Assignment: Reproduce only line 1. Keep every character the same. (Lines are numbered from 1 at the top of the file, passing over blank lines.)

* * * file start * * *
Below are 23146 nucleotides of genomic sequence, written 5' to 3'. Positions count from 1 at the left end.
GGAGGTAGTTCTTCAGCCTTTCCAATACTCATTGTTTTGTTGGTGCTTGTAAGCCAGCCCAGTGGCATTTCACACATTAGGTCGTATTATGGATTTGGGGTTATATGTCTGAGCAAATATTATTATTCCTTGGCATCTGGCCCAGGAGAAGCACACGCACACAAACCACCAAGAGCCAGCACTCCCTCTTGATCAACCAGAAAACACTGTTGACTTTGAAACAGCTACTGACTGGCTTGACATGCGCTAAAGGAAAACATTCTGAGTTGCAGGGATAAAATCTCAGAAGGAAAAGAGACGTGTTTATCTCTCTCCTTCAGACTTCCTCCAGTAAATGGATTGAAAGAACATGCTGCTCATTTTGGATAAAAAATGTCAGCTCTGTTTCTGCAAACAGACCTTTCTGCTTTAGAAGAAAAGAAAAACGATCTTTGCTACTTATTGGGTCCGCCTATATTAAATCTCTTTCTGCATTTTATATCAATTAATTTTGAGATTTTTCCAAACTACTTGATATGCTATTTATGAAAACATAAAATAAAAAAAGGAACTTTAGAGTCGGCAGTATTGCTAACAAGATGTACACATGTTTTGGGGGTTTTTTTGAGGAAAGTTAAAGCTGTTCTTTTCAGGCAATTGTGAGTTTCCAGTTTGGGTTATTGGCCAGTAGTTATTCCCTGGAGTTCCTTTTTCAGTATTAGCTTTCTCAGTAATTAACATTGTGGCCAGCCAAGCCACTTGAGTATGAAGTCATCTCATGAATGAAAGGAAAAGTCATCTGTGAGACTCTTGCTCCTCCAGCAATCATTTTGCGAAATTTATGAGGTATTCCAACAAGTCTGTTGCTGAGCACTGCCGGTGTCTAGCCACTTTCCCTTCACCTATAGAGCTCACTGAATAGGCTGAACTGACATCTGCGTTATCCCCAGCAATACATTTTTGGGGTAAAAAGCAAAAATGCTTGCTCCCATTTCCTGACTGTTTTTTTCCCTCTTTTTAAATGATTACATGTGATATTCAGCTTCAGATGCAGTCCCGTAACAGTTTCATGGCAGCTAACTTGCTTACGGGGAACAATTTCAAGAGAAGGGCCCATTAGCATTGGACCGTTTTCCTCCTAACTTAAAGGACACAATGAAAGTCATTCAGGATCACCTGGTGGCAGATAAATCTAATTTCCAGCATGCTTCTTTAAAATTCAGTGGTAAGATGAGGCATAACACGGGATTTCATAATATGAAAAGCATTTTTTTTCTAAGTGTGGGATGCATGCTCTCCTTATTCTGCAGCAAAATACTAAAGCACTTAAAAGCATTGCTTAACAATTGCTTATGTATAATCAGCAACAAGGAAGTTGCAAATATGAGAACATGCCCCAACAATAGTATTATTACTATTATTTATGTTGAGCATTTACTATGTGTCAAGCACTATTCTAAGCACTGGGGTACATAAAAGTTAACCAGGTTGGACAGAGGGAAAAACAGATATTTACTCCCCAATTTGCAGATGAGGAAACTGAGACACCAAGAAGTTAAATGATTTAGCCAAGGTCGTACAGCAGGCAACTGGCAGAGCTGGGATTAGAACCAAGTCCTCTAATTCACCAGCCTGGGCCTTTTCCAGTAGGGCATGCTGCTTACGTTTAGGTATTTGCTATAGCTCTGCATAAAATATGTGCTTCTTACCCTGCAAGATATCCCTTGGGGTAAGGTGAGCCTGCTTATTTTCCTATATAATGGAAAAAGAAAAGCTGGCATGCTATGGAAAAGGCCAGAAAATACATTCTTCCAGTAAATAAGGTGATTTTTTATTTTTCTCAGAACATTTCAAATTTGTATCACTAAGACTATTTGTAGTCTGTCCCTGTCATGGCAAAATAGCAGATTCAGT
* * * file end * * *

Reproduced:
Below are 23146 nucleotides of genomic sequence, written 5' to 3'. Positions count from 1 at the left end.